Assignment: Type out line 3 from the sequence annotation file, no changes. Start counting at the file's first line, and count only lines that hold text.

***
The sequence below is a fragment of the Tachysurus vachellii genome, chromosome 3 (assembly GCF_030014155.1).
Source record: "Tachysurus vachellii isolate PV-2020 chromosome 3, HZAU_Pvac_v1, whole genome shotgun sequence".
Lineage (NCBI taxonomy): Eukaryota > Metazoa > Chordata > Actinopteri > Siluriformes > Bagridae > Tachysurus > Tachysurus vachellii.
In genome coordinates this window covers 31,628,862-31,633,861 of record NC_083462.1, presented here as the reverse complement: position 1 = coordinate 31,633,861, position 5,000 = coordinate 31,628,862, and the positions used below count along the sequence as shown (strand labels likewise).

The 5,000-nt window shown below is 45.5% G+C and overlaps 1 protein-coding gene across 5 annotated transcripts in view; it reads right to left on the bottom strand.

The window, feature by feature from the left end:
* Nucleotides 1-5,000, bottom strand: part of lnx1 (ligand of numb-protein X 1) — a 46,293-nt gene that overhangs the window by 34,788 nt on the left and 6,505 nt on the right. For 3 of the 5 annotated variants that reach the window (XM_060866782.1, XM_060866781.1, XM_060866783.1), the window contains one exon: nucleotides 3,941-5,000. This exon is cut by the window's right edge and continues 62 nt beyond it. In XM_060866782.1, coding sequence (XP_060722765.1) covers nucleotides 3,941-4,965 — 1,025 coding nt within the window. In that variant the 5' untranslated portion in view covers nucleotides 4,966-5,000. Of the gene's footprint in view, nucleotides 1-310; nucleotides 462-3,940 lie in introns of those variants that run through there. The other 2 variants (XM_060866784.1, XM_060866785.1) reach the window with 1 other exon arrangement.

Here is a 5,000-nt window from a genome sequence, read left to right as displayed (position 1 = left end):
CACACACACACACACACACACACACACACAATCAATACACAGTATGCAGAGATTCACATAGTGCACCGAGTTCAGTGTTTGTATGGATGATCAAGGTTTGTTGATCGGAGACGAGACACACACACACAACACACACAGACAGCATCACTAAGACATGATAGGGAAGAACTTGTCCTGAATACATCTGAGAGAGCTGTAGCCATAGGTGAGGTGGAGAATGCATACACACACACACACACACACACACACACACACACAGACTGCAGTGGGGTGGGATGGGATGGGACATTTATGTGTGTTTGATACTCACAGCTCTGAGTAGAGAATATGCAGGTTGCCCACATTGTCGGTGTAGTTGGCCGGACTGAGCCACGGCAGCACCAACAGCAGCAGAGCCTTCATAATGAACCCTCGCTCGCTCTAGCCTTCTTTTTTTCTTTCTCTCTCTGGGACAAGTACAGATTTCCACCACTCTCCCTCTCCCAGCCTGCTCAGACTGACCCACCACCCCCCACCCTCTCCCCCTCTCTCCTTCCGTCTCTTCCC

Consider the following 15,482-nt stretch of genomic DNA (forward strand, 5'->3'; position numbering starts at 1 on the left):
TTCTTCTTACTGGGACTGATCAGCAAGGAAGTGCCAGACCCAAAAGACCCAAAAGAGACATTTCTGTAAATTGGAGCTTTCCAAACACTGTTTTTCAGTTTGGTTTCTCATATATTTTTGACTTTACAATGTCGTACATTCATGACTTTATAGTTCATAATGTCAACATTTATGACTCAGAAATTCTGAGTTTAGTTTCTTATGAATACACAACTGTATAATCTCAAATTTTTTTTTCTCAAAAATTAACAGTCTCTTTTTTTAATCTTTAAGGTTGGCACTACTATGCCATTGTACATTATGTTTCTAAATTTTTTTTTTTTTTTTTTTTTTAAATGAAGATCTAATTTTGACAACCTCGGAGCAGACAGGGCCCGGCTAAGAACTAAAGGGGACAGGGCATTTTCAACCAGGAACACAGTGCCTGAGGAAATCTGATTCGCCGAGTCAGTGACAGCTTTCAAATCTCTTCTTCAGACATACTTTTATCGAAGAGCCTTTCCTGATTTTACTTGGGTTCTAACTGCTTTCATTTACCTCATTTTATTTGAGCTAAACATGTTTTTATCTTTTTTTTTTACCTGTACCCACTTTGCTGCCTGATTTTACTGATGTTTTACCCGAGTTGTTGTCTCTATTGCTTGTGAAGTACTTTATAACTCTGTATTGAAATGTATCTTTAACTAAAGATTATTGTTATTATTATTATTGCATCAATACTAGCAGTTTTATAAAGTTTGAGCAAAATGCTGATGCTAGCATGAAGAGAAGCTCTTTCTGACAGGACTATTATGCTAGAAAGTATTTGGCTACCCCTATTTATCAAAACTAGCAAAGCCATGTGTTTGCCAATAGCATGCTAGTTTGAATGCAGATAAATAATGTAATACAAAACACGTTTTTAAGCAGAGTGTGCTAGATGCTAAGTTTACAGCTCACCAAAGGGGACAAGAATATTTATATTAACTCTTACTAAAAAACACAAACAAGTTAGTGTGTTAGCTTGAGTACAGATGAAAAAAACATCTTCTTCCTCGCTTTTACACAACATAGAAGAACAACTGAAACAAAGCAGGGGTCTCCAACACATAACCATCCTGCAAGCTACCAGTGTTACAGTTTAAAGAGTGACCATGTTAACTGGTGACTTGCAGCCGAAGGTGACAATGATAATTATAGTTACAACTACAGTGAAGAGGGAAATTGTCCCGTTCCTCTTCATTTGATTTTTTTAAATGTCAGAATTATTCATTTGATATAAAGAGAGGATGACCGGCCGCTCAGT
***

Lineage (NCBI taxonomy): Eukaryota > Metazoa > Chordata > Actinopteri > Siluriformes > Bagridae > Tachysurus > Tachysurus vachellii.